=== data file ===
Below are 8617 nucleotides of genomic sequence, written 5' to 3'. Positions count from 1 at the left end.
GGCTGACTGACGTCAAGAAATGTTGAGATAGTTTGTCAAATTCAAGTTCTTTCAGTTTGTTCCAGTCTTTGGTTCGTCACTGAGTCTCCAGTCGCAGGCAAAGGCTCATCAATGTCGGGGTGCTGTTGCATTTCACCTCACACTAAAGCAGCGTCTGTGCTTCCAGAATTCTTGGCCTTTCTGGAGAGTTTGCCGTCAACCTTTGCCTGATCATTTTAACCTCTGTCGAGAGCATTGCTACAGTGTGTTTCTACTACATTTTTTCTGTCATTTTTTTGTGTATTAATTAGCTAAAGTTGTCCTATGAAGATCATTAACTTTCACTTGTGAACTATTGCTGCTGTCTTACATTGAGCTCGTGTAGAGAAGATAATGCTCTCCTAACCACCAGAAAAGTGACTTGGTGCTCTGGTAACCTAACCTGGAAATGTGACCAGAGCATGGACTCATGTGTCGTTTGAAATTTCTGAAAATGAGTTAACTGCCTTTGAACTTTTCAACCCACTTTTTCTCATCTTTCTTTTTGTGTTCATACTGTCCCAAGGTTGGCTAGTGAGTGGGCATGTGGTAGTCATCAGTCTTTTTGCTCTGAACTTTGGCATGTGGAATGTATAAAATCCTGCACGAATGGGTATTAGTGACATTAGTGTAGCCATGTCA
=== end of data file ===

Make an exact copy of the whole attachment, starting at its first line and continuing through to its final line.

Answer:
Below are 8617 nucleotides of genomic sequence, written 5' to 3'. Positions count from 1 at the left end.
GGCTGACTGACGTCAAGAAATGTTGAGATAGTTTGTCAAATTCAAGTTCTTTCAGTTTGTTCCAGTCTTTGGTTCGTCACTGAGTCTCCAGTCGCAGGCAAAGGCTCATCAATGTCGGGGTGCTGTTGCATTTCACCTCACACTAAAGCAGCGTCTGTGCTTCCAGAATTCTTGGCCTTTCTGGAGAGTTTGCCGTCAACCTTTGCCTGATCATTTTAACCTCTGTCGAGAGCATTGCTACAGTGTGTTTCTACTACATTTTTTCTGTCATTTTTTTGTGTATTAATTAGCTAAAGTTGTCCTATGAAGATCATTAACTTTCACTTGTGAACTATTGCTGCTGTCTTACATTGAGCTCGTGTAGAGAAGATAATGCTCTCCTAACCACCAGAAAAGTGACTTGGTGCTCTGGTAACCTAACCTGGAAATGTGACCAGAGCATGGACTCATGTGTCGTTTGAAATTTCTGAAAATGAGTTAACTGCCTTTGAACTTTTCAACCCACTTTTTCTCATCTTTCTTTTTGTGTTCATACTGTCCCAAGGTTGGCTAGTGAGTGGGCATGTGGTAGTCATCAGTCTTTTTGCTCTGAACTTTGGCATGTGGAATGTATAAAATCCTGCACGAATGGGTATTAGTGACATTAGTGTAGCCATGTCA